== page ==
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Appalachian Heritage releases Winter 2015 issue
Wendell Berry

A new essay from Wendell Berry

David Joy

Interview with debut novelist David Joy

2014 Plattner Awards Photo

2014 Denny C. Plattner Award winners announced


Interview with bestselling author Barbara Kingsolver​

Interview with Ronni Lundy

Interview with Ronni Lundy

When people talk about experts on Appalachian food, most immediately mention Ronni Lundy. A native of Corbin, in southeastern Kentucky, Lundy is perhaps the best-known champion of Appalachian foodways. Southern Living has named her as one of the true preservers of Southern food culture and she is one of the founding members…

New Work from Robert Gipe

You know it’s going to be a good read when a story starts with someone waking up in the trunk of a Bonneville. Don’t miss “One Good Reason” by Robert Gipe–author of the newly released illustrated novel Trampoline–in the latest issue of the online literary magazine Hidden City Quarterly.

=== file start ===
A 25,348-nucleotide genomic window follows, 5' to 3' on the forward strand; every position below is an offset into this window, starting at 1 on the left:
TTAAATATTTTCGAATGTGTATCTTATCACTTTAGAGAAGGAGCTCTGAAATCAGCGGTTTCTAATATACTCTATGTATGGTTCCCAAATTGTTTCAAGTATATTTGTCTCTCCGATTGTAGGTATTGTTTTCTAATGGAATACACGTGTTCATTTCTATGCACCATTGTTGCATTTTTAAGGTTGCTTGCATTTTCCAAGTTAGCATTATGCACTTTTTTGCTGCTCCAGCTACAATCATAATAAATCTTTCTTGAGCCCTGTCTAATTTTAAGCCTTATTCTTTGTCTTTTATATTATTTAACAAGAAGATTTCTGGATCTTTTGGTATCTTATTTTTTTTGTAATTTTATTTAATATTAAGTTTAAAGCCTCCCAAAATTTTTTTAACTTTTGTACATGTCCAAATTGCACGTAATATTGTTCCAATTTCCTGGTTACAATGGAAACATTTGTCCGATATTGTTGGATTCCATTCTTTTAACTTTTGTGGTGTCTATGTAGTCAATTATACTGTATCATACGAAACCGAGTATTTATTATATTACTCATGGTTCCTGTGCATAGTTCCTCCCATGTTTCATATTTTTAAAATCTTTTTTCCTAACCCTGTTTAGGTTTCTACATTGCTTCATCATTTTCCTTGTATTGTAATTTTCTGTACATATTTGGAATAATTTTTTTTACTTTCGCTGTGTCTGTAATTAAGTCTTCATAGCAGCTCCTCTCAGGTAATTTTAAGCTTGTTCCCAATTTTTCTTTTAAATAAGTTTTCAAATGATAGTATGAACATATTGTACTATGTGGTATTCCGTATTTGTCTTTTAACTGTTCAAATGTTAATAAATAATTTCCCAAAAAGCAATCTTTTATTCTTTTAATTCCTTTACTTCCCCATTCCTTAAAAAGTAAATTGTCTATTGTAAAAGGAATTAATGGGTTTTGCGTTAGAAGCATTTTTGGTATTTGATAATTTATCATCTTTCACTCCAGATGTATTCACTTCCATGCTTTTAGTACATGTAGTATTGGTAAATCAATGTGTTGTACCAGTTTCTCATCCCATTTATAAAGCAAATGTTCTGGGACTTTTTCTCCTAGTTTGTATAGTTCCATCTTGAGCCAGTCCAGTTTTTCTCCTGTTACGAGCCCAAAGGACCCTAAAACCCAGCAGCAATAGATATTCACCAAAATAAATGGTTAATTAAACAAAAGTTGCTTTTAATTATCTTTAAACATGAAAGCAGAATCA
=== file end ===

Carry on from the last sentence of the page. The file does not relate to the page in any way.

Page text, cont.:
2014 Weatherford Award Winners

Congratulations to the 2014 Weatherford Award winners, which were announced on Friday, March 27th at the annual Appalachian Studies Association Conference. The award is given by ASA and Berea College in recognition of books that “best illuminate the challenges, personalities, and unique qualities of the Appalachian South.” Fiction: Marie Manilla, The…

Rhiannon Giddens’s New Album

Rhiannon Giddens of the Carolina Chocolate Drops recently debuted her solo album Tomorrow is My Turn. The Carolina Chocolate Drops is an old-time string band from Durham, North Carolina. Their 2010 album, Genuine Negro Jig, won the Grammy Award for Best Traditional Folk Album at the 53rd Annual Grammy Awards, and…

“Pain Pills” by Angaleena Presley

Eastern Kentucky native Angaleena Presley‘s debut solo album, American Middle Class, was released in 2014 to widespread praise, following a career of songwriting and hit-making with country supergroup The Pistol Annies. Here’s a twangy track titled “Pain Pills.”

Winter 2015 Editor’s Note

In the dead of winter, sunlight is often in short supply, appearing without warning, only to soon disappear again behind a mass of grey clouds. Many of us can’t help but walk around downcast, wearing what Shakespeare called a “February face” in Much Ado About Nothing—“So full of frost, of…